Conclusions and Clinical Relevance—Results suggest that for cats that have been vaccinated, detection of FHV-1-, FCV-, and FPV-specific antibodies is predictive of whether cats are susceptible to disease, regardless of vaccine type or vaccination interval. Because most client-owned cats had detectable serum antibodies suggestive of resistance to infection, use of arbitrary booster vaccination intervals is likely to lead to unnecessary vaccination of some cats. (J Am Vet Med Assoc 2002;219:38–42)

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in Journal of the American Veterinary Medical Association

Abstract

Objective—To determine whether Mycoplasma haemofelis (Mhf) and Candidatus Mycoplasma haemominutum (Mhm) can be transmitted by ingestion of Mycoplasma-infected Ctenocephalides felis and by-products (feces, larvae, and eggs).

Animals—10 cats.

Procedure—3 cats were carriers of Mhf, and 1 was a carrier of Mhm. Six cats had negative results of PCR assay for Mhf and Mhm DNA. A chamber containing 100 C felis was bandaged to 2 Mhf carrier cats. Five days later, fleas and by-products were analyzed for Mycoplasma spp DNA. The remaining fleas and a sample of by-products were fed to 2 Mycoplasma-naïve cats. A chamber containing 200 C felis was bandaged to the Mhm carrier cat. Five days later, fleas and by-products were analyzed for Mycoplasma spp DNA. The remaining fleas and a sample of by-products were fed to 2 Mycoplasma-naïve cats. A chamber containing 200 C felis was bandaged to an Mhf carrier cat and Mhm-carrier cat. Three days later, fleas and by-products were analyzed for Mycoplasma spp DNA. The remaining fleas and a random sample of by products were fed to 4 Mycoplasma-naïve cats. All cats were monitored for infection for ≥7 weeks.

Results—Uptake of Mhf and Mhm DNA into fleas and by-products was detected. None of the naïve cats became infected.

Conclusions and Clinical Relevance—Results suggested that ingestion of Mycoplasma-infected C felis or by-products is not an important means of transmission for Mhf or Mhm.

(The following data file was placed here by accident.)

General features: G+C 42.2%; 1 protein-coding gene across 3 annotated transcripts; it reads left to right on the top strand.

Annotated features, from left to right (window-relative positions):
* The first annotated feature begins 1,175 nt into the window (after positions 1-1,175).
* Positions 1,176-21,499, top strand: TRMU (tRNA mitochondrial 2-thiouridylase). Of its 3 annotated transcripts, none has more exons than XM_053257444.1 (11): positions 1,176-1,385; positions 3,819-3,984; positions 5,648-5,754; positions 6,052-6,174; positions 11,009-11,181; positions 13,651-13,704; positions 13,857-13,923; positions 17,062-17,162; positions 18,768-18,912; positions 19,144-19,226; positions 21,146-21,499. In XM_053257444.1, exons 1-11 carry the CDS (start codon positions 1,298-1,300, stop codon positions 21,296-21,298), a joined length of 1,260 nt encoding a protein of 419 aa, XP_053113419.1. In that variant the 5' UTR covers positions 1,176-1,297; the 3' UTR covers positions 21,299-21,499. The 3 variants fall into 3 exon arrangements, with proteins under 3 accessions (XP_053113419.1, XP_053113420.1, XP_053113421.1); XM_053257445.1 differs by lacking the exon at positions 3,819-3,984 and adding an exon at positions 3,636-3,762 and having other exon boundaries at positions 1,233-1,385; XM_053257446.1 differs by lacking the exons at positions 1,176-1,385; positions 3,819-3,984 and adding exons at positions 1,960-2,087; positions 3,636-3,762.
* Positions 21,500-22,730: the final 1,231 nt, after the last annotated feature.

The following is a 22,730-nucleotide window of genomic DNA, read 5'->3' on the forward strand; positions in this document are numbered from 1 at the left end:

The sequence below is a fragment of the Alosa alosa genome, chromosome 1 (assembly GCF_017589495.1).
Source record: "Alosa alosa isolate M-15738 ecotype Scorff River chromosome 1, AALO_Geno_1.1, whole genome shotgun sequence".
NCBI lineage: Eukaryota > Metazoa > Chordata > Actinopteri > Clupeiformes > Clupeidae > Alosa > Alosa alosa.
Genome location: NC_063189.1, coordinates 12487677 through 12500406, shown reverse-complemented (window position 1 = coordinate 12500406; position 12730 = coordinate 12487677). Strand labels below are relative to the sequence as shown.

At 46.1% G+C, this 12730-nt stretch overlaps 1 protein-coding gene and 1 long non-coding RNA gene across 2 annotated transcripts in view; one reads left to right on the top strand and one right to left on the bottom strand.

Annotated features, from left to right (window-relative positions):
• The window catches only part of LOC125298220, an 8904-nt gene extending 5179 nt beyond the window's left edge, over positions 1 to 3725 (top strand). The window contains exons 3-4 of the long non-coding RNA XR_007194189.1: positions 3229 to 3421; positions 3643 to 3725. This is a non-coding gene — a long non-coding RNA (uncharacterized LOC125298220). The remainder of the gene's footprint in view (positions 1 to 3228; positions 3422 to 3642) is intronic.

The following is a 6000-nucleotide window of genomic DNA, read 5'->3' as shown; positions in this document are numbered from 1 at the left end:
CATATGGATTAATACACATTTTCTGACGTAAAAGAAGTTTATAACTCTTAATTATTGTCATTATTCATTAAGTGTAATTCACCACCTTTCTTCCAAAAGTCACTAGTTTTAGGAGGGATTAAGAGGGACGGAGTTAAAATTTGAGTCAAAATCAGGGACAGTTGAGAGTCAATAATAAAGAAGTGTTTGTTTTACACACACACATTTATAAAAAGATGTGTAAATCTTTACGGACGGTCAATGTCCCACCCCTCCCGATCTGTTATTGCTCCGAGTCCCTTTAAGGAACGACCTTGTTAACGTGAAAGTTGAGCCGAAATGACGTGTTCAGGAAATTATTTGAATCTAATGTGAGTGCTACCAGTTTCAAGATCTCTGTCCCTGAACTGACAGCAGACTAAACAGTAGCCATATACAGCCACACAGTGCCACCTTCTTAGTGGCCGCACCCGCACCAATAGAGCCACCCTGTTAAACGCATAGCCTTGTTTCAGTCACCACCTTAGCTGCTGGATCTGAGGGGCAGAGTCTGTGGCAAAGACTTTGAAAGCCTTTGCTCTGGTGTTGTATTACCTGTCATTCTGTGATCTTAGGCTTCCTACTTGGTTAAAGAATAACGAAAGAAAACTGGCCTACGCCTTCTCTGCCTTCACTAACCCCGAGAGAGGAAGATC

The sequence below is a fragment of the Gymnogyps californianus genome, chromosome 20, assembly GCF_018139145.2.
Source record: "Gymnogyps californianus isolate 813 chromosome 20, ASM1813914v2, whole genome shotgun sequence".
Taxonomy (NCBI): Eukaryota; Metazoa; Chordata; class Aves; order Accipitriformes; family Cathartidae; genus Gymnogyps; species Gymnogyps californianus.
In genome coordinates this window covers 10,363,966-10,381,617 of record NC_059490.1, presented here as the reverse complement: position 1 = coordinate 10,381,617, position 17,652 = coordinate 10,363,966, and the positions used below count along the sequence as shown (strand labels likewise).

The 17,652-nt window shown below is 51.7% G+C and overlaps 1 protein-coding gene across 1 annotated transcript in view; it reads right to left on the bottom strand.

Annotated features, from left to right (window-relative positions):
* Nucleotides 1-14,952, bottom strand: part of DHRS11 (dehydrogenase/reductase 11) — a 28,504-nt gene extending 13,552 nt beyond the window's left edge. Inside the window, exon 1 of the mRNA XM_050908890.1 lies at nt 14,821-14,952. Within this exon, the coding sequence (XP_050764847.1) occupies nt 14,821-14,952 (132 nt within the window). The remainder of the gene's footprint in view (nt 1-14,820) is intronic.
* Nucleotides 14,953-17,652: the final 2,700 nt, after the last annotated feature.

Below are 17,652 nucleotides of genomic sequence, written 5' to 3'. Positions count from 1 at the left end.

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in American Journal of Veterinary Research

Abstract

Objective—To determine whether Ctenocephalides felis can transmit Mycoplasma haemofelis (Mhf) and Candidatus Mycoplasma haemominutum (Mhm) through hematophagous activity between cats.

Animals—11 cats.

Procedure—2 cats were carriers of either Mhf or Mhm. Nine cats had negative results via polymerase chain reaction (PCR) assay for Mhf and Mhm DNA; 3 of those cats were infected from the chronic carriers via IV inoculation of blood. At the time of maximum organism count for each of the Mycoplasma spp, 1 chamber containing 100 C felis was bandaged to the amplifier cats. Five days later, fleas, feces, larvae, or eggs from each chamber were analyzed for Mycoplasma spp DNA. Viable fleas from the chambers were allocated into new chambers (3 Mhm and 6 Mhf) and attached to naïve cats for 5 days. Cats were monitored daily for clinical signs and weekly via CBC and PCR assay for infection with Mhf or Mhm for a minimum of 8 weeks.

Results—Uptake of Mhf and Mhm DNA into fleas, feces, and, potentially, eggs and larvae was detected. Of the naïve cats fed on by Mhf-infected fleas, 1 cat transiently yielded positive PCR assay results for Mhf on 1 sampling date without clinical or hematologic changes consistent with Mhf infection.

Conclusions and Clinical Relevance—Results suggest that hematophagous transfer of Mhm and Mhf into fleas occurred and that C felis is a possible vector for Mhf via hematophagous activity. (Am J Vet Res 2005;66:1008–1012)

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in American Journal of Veterinary Research

Abstract

Objective—To develop a polymerase chain reaction (PCR) assay that detects and differentiates the Ohio strain of Haemobartonella felis (H felis-OH) and the California strain of H felis (H felis-CA) and to apply the assay to blood samples from cats with and without suspected haemobartonellosis (suspect and control cats, respectively).

Sample Population—220 blood samples were examined; 82 were from suspect cats, and 138 were from control cats.

Procedure—A PCR assay was designed to detect and differentiate H felis-OH and H felis-CA.